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The University of Southampton
EconomicsPart of Economic, Social and Political Science

2003 The Expert and the Charlatan: an Experimental Study in Economic Advice


How do people choose economic advice? We develop a set of validated questions on economic policy to examine the persuasiveness of expert versus populist advice. Populists, in our con text, conform to commonly held beliefs, even when wrong. Two computerized advisers suggest answers to each question, and experimental participants are incentivized to choose the most accurate adviser. Do participants choose the high-accuracy adviser (‘the Expert’), or the low accuracy one (‘the Charlatan’), whose answers are designed to be similar to the modal participant’s? Our participants overwhelmingly choose the Charlatan. Revealing the Charlatan’s exact modus operandi to debias behavior scarcely helps. Sequential feedback on the correct answer improves choices only slowly and partially. Bayesian choice models fail to explain behavior; a naive choice model akin to reinforcement learning with high inertia fits behavior well.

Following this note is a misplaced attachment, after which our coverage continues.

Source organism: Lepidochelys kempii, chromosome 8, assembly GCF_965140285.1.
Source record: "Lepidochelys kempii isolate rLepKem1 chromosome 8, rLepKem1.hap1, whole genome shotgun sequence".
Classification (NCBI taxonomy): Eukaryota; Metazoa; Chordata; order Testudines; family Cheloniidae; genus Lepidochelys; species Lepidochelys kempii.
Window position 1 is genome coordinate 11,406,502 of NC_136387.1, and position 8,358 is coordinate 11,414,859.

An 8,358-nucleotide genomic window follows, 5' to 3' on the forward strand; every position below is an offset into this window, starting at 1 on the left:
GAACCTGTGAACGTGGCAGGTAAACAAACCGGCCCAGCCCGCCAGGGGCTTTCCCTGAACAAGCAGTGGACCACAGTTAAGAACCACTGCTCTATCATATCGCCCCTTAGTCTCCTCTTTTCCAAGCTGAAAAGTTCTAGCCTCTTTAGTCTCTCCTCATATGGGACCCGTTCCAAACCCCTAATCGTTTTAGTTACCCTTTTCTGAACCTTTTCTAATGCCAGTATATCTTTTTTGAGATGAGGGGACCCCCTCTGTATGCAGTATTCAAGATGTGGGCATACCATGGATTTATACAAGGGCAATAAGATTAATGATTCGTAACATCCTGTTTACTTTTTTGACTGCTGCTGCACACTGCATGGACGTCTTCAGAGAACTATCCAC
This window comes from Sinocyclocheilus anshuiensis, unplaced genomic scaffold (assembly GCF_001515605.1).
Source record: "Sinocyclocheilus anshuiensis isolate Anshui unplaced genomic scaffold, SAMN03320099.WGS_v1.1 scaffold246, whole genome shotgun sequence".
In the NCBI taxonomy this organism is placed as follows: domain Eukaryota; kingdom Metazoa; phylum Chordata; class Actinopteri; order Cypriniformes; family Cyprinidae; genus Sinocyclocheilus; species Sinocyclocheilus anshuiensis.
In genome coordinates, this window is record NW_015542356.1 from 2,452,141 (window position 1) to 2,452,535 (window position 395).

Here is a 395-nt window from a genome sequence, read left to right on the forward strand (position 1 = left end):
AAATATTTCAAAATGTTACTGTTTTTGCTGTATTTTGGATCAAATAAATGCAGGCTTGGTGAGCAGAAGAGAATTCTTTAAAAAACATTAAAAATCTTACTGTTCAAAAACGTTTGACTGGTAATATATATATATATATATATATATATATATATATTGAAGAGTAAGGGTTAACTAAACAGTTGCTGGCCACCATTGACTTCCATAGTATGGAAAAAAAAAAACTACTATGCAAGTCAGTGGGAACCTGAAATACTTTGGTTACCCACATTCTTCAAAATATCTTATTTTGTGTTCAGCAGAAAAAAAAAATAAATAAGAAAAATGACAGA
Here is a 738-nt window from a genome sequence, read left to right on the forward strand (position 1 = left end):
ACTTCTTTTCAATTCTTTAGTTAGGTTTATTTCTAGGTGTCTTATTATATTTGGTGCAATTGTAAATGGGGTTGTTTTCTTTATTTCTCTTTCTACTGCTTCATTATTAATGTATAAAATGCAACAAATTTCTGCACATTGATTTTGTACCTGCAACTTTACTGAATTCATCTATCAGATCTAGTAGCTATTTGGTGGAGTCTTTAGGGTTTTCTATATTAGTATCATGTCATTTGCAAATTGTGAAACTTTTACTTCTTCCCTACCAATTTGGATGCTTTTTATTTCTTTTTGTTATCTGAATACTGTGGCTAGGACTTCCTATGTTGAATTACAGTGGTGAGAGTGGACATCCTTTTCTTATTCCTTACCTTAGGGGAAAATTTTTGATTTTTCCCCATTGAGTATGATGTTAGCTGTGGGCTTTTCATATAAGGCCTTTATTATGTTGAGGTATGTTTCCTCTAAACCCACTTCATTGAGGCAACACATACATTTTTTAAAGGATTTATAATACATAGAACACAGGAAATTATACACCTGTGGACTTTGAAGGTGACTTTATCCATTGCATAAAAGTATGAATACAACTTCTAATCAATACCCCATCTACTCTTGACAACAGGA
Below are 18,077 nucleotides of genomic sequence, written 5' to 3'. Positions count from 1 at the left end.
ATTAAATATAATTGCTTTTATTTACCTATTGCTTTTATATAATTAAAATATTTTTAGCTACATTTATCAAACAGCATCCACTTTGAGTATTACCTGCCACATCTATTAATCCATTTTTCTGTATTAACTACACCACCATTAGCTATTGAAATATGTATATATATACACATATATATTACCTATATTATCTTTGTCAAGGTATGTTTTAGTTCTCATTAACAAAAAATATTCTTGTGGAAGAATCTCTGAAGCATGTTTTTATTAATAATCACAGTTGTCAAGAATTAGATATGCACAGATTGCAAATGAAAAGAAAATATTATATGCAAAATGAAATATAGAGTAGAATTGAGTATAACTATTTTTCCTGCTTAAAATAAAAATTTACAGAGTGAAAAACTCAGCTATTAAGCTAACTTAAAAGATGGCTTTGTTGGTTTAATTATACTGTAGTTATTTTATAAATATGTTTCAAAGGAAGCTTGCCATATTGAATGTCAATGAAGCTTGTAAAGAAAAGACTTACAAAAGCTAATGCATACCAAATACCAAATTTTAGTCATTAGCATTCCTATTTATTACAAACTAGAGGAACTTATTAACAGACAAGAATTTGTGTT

Author: Zacharias Maniadi

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